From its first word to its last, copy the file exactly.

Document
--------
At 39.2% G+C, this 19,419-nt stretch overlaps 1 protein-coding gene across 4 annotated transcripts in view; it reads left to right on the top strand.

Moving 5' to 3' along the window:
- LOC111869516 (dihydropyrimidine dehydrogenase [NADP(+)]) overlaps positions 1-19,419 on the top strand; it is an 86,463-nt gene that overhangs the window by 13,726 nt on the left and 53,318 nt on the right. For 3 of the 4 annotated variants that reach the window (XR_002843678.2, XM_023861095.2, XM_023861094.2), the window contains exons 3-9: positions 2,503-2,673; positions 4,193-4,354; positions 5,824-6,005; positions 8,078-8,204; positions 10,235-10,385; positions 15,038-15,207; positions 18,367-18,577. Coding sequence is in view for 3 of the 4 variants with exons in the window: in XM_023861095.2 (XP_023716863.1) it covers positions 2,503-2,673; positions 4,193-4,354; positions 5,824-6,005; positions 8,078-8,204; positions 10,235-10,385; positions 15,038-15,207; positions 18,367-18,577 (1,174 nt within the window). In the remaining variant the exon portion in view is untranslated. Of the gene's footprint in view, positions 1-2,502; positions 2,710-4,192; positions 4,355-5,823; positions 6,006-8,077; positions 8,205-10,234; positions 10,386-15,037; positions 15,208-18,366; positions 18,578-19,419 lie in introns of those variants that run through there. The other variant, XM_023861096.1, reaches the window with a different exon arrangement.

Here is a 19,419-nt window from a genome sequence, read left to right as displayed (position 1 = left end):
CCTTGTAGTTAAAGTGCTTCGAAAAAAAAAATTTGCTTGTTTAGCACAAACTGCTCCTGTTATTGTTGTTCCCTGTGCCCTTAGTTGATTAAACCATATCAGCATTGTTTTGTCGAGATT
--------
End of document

At 39.2% G+C, this 19,419-nt stretch overlaps 1 protein-coding gene across 4 annotated transcripts in view; it reads left to right on the top strand.

Moving 5' to 3' along the window:
- LOC111869516 (dihydropyrimidine dehydrogenase [NADP(+)]) overlaps positions 1-19,419 on the top strand; it is an 86,463-nt gene that overhangs the window by 13,726 nt on the left and 53,318 nt on the right. For 3 of the 4 annotated variants that reach the window (XR_002843678.2, XM_023861095.2, XM_023861094.2), the window contains exons 3-9: positions 2,503-2,673; positions 4,193-4,354; positions 5,824-6,005; positions 8,078-8,204; positions 10,235-10,385; positions 15,038-15,207; positions 18,367-18,577. Coding sequence is in view for 3 of the 4 variants with exons in the window: in XM_023861095.2 (XP_023716863.1) it covers positions 2,503-2,673; positions 4,193-4,354; positions 5,824-6,005; positions 8,078-8,204; positions 10,235-10,385; positions 15,038-15,207; positions 18,367-18,577 (1,174 nt within the window). In the remaining variant the exon portion in view is untranslated. Of the gene's footprint in view, positions 1-2,502; positions 2,710-4,192; positions 4,355-5,823; positions 6,006-8,077; positions 8,205-10,234; positions 10,386-15,037; positions 15,208-18,366; positions 18,578-19,419 lie in introns of those variants that run through there. The other variant, XM_023861096.1, reaches the window with a different exon arrangement.

Here is a 19,419-nt window from a genome sequence, read left to right as displayed (position 1 = left end):
CCTTGTAGTTAAAGTGCTTCGAAAAAAAAAATTTGCTTGTTTAGCACAAACTGCTCCTGTTATTGTTGTTCCCTGTGCCCTTAGTTGATTAAACCATATCAGCATTGTTTTGTCGAGATT